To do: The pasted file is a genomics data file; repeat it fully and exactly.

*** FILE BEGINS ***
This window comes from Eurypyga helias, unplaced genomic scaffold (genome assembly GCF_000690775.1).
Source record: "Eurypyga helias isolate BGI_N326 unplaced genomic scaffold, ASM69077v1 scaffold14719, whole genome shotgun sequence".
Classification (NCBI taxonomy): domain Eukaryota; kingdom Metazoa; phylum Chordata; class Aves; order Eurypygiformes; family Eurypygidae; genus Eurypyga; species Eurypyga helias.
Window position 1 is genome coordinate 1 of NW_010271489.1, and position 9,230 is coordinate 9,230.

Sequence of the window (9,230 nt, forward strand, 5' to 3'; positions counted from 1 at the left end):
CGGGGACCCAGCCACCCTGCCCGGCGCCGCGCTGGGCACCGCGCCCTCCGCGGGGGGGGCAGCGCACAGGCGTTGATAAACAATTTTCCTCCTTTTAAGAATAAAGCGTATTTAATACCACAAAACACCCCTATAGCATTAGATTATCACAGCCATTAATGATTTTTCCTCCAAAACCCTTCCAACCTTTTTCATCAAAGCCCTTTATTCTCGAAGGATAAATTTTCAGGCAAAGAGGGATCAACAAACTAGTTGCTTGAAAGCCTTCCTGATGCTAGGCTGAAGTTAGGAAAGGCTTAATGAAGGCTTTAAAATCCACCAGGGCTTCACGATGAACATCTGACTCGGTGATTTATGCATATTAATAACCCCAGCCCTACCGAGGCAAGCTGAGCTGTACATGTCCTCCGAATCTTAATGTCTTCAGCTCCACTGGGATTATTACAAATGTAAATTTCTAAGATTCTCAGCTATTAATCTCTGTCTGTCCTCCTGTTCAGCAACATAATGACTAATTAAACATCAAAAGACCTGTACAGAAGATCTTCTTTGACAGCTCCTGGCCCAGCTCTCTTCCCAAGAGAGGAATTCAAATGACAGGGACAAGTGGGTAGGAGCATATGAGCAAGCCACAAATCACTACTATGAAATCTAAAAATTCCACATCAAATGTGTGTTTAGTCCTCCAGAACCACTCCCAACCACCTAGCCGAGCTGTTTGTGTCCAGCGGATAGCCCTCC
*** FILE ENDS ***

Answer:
This window comes from Eurypyga helias, unplaced genomic scaffold (genome assembly GCF_000690775.1).
Source record: "Eurypyga helias isolate BGI_N326 unplaced genomic scaffold, ASM69077v1 scaffold14719, whole genome shotgun sequence".
Classification (NCBI taxonomy): domain Eukaryota; kingdom Metazoa; phylum Chordata; class Aves; order Eurypygiformes; family Eurypygidae; genus Eurypyga; species Eurypyga helias.
Window position 1 is genome coordinate 1 of NW_010271489.1, and position 9,230 is coordinate 9,230.

Sequence of the window (9,230 nt, forward strand, 5' to 3'; positions counted from 1 at the left end):
CGGGGACCCAGCCACCCTGCCCGGCGCCGCGCTGGGCACCGCGCCCTCCGCGGGGGGGGCAGCGCACAGGCGTTGATAAACAATTTTCCTCCTTTTAAGAATAAAGCGTATTTAATACCACAAAACACCCCTATAGCATTAGATTATCACAGCCATTAATGATTTTTCCTCCAAAACCCTTCCAACCTTTTTCATCAAAGCCCTTTATTCTCGAAGGATAAATTTTCAGGCAAAGAGGGATCAACAAACTAGTTGCTTGAAAGCCTTCCTGATGCTAGGCTGAAGTTAGGAAAGGCTTAATGAAGGCTTTAAAATCCACCAGGGCTTCACGATGAACATCTGACTCGGTGATTTATGCATATTAATAACCCCAGCCCTACCGAGGCAAGCTGAGCTGTACATGTCCTCCGAATCTTAATGTCTTCAGCTCCACTGGGATTATTACAAATGTAAATTTCTAAGATTCTCAGCTATTAATCTCTGTCTGTCCTCCTGTTCAGCAACATAATGACTAATTAAACATCAAAAGACCTGTACAGAAGATCTTCTTTGACAGCTCCTGGCCCAGCTCTCTTCCCAAGAGAGGAATTCAAATGACAGGGACAAGTGGGTAGGAGCATATGAGCAAGCCACAAATCACTACTATGAAATCTAAAAATTCCACATCAAATGTGTGTTTAGTCCTCCAGAACCACTCCCAACCACCTAGCCGAGCTGTTTGTGTCCAGCGGATAGCCCTCC